At Barberhood, you can get smoked out before you get your hair faded
Working late into the night, Jay Zavala fist-bumps and slaps hands with his cousin, 29-year-old Tony Castellano, who has just walked into Zavala’s haircutting booth. He’s the last customer on a recent Friday night at the small Excelsior shop, saliently called The Barberhood, off Mission and Niagara Avenue.
It may seem far-flung, but if a man wants a haircut after 7 p.m., it is one of the few shops in the city to accept clients until 9 p.m. These hours attract clients from the entire Bay.
Zavala, 27, says he cuts hair from 8 a.m. to 9 p.m. seven days a week. Vacations are rare and he has given up his bartending job.
“It wasn’t helping the business grow,” Zavala said. So in 2019, he stopped bartending and became a full-time barber.
Zavala and his co-barber Dejon Boyd noticed that the block where Barberhood is located, at 5242 Mission St., had steady foot traffic until 10 p.m. It owed that activity to two dispensaries, Mission Organic Inc. and Connected, which stay open until then. It wasn’t long before Savala shifted his shop’s hours to capitalize on that foot traffic.
It’s what Zavala said distinguishes his place from the others— it’s open late, and offer full service, but they also benefit from other perks: free beer and regular drags from a joint. On a recent Friday night, three barbers were still at work and four customers were getting everything from taper fades to Gentlemen cuts.
Four barbers — including Zavala — work at The Barberhood: Eric Rodriguez, a Fresno native, Dejon Boyd, one of the first barbers at the shop and a part-time college student at San Francisco State, and Cola, a barber who did not want his surname published (nor did he give it out).
Some of the barbers, like Rodriguez, like to go the extra mile, wrapping warm towels around his clients’ heads and massaging their shoulders and scalp with a hand device that looks like a set of gloves from the cyberpunk movie Johnny Mnemonic.
On Friday evening, the shop is a hair-cutting free-for-all with little chatter and a variety of rap, hip-hop and R&B playing in the background. Zavala walks in from a smoke break, pulls out a six-pack of beer and offers them to anyone.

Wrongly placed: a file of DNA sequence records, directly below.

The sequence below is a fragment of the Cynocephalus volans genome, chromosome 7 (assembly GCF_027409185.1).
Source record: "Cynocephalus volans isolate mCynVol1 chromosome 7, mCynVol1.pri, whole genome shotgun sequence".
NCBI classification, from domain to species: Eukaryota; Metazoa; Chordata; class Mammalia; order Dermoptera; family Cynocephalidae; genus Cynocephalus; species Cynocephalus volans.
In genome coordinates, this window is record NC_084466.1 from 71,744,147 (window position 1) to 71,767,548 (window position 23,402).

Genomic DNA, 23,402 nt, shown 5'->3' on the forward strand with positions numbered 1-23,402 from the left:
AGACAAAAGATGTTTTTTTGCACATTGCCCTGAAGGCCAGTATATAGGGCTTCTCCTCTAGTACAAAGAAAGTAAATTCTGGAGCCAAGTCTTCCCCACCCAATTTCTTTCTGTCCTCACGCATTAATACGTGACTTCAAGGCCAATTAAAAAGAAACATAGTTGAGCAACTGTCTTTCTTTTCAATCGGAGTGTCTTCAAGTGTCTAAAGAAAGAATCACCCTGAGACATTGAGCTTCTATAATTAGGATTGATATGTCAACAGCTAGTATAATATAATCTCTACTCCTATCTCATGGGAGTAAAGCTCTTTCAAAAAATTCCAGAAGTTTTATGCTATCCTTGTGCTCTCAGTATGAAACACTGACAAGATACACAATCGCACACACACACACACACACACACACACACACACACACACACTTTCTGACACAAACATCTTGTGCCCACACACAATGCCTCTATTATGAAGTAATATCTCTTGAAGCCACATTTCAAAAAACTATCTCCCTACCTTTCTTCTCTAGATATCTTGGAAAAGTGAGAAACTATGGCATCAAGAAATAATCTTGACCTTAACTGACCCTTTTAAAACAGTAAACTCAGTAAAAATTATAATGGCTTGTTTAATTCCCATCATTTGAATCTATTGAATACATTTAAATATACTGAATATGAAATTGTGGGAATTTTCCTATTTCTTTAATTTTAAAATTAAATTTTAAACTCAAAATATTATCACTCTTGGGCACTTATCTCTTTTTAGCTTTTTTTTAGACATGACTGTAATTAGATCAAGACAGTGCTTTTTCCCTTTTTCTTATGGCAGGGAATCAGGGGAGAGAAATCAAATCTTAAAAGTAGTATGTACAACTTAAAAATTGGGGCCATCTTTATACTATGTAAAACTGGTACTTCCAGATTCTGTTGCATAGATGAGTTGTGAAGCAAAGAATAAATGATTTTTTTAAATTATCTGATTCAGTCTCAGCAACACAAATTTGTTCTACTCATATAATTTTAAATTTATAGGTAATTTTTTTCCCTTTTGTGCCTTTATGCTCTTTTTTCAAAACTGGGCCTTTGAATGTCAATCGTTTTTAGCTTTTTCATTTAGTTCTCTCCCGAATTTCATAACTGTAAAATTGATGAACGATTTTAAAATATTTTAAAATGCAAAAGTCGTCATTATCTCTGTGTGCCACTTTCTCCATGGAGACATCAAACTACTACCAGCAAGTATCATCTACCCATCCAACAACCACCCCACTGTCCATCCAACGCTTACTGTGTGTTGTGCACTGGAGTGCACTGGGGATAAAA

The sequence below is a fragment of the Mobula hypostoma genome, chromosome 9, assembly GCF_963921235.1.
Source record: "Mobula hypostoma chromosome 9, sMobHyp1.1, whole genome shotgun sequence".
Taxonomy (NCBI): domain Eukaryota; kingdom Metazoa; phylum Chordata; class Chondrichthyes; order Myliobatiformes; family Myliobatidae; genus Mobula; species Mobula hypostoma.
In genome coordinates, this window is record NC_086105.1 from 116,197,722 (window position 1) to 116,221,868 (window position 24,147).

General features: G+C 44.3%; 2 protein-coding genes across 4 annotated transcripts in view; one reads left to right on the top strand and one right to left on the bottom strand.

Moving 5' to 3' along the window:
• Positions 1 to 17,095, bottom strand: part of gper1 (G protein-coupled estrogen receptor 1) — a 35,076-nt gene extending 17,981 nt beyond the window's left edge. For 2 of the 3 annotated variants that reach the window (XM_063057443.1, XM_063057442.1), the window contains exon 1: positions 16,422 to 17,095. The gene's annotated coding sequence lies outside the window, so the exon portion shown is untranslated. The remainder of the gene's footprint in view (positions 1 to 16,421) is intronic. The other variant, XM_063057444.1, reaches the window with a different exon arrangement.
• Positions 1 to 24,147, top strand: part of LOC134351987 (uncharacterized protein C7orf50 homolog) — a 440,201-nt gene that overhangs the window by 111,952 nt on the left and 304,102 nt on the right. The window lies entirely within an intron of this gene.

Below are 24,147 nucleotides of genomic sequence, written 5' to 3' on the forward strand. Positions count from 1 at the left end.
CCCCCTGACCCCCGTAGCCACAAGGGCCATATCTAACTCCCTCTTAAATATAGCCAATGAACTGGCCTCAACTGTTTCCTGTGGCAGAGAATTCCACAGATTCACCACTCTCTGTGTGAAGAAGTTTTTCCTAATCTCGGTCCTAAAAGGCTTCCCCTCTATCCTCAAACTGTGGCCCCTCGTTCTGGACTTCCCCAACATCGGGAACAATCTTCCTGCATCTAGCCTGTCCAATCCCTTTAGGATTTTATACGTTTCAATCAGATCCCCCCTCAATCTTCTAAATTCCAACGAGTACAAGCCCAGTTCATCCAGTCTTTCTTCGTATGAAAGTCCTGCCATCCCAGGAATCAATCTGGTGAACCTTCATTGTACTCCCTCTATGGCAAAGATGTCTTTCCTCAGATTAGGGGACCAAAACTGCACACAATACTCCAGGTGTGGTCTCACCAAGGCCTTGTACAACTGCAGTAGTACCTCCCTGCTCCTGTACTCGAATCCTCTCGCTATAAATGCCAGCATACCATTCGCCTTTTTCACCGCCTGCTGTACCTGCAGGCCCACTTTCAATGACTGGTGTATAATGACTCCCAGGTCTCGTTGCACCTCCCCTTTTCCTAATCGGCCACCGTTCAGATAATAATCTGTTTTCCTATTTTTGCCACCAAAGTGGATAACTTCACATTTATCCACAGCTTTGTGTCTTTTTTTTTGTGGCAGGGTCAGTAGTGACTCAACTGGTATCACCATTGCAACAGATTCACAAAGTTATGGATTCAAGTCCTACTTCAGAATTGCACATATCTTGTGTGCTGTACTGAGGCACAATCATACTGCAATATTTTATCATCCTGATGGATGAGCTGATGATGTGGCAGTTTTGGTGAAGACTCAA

“Anyone want to hit this pen?” he then asks the room, holding up a shiny, gold-tipped vape pen with cannabis flowing in its glass canister. No one takes him up on the offer.
Asking people if they want to get high is part of the customer experience at Barberhood — one Zavala champions every hour and with every new client.
Unlike some other shops, there was little banter during the grind-time hours of Friday evening. Every once in awhile a joke would pop out, but the barbers were mostly zeroed in on cutting hair.
The only place to sit and wait is a small bench next to a deep windowsill that houses the shop’s revolving pole. More people show up for a haircut, but without space inside, they wait on the sidewalk.
One man who had been getting his hair cut by Cola paid his bill and rushed out in a hurried frenzy. Before heading out, Orlando said he was a city native who had randomly found the barbershop on a walk.
“This is the best in the city, to me,” Orlando said. “I brought my friends here and now they all come here all the time.”
Outside, Hans Salazar waited his turn. Salazar works near the Safeway in Mission Bernal, and needed a haircut. Though he lives in Berkeley, he prefers to get a haircut in the city — most places would be closed by the time he got home.
Joe Futuu said ditto for San Bruno, where all the barbershops close at 6 p.m. Plus, he said, the quality was also not up to par compared to shops in the Outer Mission.
“They don’t give you massages in San Bruno. They don’t even line you up unless you ask them!” Futuu said, referring to how barbers will sharpen and line up your hairline.
Salazar agreed. “This is full service right here!”
Cola took an hour on Futuu’s haircut. Hans Salazar, meanwhile, was enjoying a complimentary beer while Boyd cut his hair.
When supplies were depleted, Zavala returned from the corner liquor store with Toña, a Nicaraguan pilsner that he offered to the remaining clients and staff.
A half-hour after the shop closed, only Zavala was still cutting hair. One customer and two of the barbers, however, had stayed to chat and drink. Rodriguez, who had stepped out earlier, reemerged with a newly purchased joint of medical-grade cannabis. He popped it out of its tube container, smelled it like a cigar and looked at the crew.
“It’s called Gorilla Glue,” he said.
The shop’s music system was instantly changed to RBL Posse’s “Bammer Weed” in celebration, a classic smoking anthem recorded here in the city. The joint was passed around to everyone in the shop. And, as tradition dictates, everyone took two successive hits, before passing it along. By 9:45 p.m., only Zavala and his last client remained.
The next afternoon, a security guard who often hangs out on the corner of Niagara and Mission, next to El Pollo Supremo, asked if I had gotten my hair cut at the shop. His name was Gio, he said.
“You know what the tradition is after getting your haircut at Jay’s? You smoke and you go to this chicken place,” said Gio said as he pointed to the restaurant and underscored his fried chicken credentials — a childhood in the Deep South.
“Guarantee it to be the best chicken you’ve ever had,” Gio said. Eating there, it appeared, was another Barberhood tradition.